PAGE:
Republicans are hopping mad over President Obama’s recent executive order to hand temporary work permits instead of deportation orders to undocumented aliens brought to this country as children. But the more they hop, the madder they’ll look—exactly Obama’s intention. Instead of allowing partisan zeal to derail their own recent efforts to deal with this issue, they ought to beat the president at his own game—something, it appears, Mitt Romney understands although not his fellow restrictionists in the GOP camp.

There is no question that Obama’s move is an act of executive chutzpah, although no more brazen than the torture and indefinite detentions President George W. Bush unilaterally ordered. It is also a politically brilliant move, one that has pulled the rug out from under an almost identical bill that Sen. Marco Rubio—the Florida Republican rumored to be on Romney’s vice presidential list—was working on. By supporting the Rubio bill, Romney was planning a grand pivot away from his harsh anti-immigrant primary rhetoric, including his promise to implement policies that would cause unauthorized workers to “self deport.”

Such talk has given the president a nearly 40-point lead among Hispanics and detracted from his awful immigration record: He has deported about as many “illegal” aliens in the first three years of his presidency as Bush did in his entire two terms. Romney has himself admitted that Republicans will be “doomed” come November if they don’t close this gap somewhat.

But the Obama move has put them in a tough spot. If they support it, they’ll earn the wrath of strident Rush Limbaugh-style restrictionists, a core constituency. If they don’t, they’ll cement their reputation as anti-Hispanic.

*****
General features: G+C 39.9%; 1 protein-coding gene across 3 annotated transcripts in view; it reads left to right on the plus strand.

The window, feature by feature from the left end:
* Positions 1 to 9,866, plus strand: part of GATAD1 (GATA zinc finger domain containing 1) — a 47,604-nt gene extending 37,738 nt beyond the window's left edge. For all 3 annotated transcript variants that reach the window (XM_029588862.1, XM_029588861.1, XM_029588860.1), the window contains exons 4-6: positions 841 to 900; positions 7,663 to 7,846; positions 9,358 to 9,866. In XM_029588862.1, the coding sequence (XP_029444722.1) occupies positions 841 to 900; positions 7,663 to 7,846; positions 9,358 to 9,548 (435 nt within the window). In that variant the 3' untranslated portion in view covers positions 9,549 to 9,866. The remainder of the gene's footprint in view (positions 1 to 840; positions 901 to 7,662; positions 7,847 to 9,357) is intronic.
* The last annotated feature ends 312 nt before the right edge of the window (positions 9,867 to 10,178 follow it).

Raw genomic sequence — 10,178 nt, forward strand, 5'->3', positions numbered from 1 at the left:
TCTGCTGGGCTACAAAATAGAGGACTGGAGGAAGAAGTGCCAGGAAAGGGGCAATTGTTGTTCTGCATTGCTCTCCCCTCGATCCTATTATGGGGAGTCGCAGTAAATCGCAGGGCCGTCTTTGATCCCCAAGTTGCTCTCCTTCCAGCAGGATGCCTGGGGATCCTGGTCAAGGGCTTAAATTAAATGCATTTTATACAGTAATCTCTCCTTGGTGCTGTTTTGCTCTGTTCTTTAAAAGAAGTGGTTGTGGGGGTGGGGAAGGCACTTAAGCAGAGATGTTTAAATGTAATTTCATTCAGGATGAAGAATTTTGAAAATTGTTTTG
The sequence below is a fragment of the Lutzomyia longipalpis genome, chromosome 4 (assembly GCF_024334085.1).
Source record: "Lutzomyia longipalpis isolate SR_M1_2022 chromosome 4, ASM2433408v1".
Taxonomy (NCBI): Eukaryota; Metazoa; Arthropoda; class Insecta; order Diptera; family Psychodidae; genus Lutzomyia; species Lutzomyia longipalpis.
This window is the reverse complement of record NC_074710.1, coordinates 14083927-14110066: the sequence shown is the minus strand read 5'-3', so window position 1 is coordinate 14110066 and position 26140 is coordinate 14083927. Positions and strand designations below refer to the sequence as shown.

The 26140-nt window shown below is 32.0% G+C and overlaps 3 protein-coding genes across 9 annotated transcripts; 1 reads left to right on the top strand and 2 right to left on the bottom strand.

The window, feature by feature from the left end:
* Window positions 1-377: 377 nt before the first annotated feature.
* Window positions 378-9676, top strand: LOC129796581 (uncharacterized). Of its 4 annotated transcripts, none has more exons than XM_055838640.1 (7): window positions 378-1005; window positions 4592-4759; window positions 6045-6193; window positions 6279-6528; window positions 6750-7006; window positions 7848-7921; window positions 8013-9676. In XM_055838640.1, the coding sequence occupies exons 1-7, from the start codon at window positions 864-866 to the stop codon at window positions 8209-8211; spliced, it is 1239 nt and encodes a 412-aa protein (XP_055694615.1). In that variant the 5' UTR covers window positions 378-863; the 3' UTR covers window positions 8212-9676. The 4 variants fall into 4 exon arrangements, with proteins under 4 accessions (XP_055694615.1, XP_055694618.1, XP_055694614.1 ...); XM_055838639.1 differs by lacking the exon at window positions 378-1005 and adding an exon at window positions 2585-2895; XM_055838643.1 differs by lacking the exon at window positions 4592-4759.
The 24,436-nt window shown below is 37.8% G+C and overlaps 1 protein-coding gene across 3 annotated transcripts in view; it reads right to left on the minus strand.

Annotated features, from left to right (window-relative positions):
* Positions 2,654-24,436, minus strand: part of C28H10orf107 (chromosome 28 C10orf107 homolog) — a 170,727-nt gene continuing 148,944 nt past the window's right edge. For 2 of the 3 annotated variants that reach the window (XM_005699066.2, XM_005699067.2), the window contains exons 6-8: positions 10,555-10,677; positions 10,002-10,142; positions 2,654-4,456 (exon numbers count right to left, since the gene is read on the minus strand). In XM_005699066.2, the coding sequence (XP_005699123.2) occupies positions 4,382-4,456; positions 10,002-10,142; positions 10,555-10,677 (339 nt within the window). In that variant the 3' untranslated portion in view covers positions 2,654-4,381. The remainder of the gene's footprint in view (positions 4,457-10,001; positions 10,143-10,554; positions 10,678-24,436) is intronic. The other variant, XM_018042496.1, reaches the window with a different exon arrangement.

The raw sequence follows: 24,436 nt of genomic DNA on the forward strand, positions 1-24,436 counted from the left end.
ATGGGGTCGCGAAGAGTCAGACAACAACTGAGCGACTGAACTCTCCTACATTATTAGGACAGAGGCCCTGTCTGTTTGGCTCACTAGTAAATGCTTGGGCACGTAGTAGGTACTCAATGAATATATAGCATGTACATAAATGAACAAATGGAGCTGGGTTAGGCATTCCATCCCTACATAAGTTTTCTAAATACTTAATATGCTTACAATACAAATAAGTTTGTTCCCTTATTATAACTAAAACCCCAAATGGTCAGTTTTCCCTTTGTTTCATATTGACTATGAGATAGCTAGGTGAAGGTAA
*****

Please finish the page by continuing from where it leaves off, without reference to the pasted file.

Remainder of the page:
So far most of them, with the notable exception of Romney, are opting for the latter strategy. Romney kept a lid on his vitriol against Obama, calling for a “long-term” legislative solution to the problem rather than stop-gap measures. “I believe the status of young people who come here through no fault of their own is an important matter to be considered and should be solved on a long-term basis, so they know what their future would be in this country,” said a decidedly kinder, gentler Romney.

But some of his fellow Republicans are hurling their usual accusations of “amnesty”—never mind that the permits involve neither a path to permanent residency nor citizenship. Rep. Steve King (R-Iowa), who last month said he favored an immigration policy that allowed America to choose immigrants like pups in a litter, is planning to sue the Obama administration. Indeed, Republicans are glomming onto every bad economic argument to oppose the initiative, abandoning even the pretense of upholding free-market principles.

The Daily Caller, the news website that is increasingly confusing obnoxious behavior for hard-hitting journalism, is being criticized because its reporter rudely interrupted President Obama as he was announcing his new policy. But, even more obnoxious was the question itself: “Why do you favor foreigners over American workers?”

Conservatives would never sign off on population controls as a cure for unemployment, rightly pointing out that new workers are not mouths that should be regretted because they eat, but hands and brains that should be welcomed because they grow the economic pie. Yet they are now peddling the restrictionist nonsense that immigrant workers diminish economic opportunities for Americans.

The proper course for Republicans is to condemn the president for his unconstitutional overreach—and then pass Rubio’s version of the Obama initiative posthaste, and get to work on even more open policies. Otherwise, not only will they lose Hispanics come November, but also whatever standing they have left to counter his anti-free-market agenda.

Reason Foundation Senior Analyst Shikha Dalmia is a columnist at The Daily, where a version of this column originally appeared.

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Shikha Dalmia is the senior analyst for the Reason Foundation, a nonprofit think tank promoting free markets. Dalmia is a columnist at Forbes and writes regularly for Reason magazine. She is the co-winner of the first 2009 Bastiat Prize for Online Journalism for her columns in Forbes and Reason.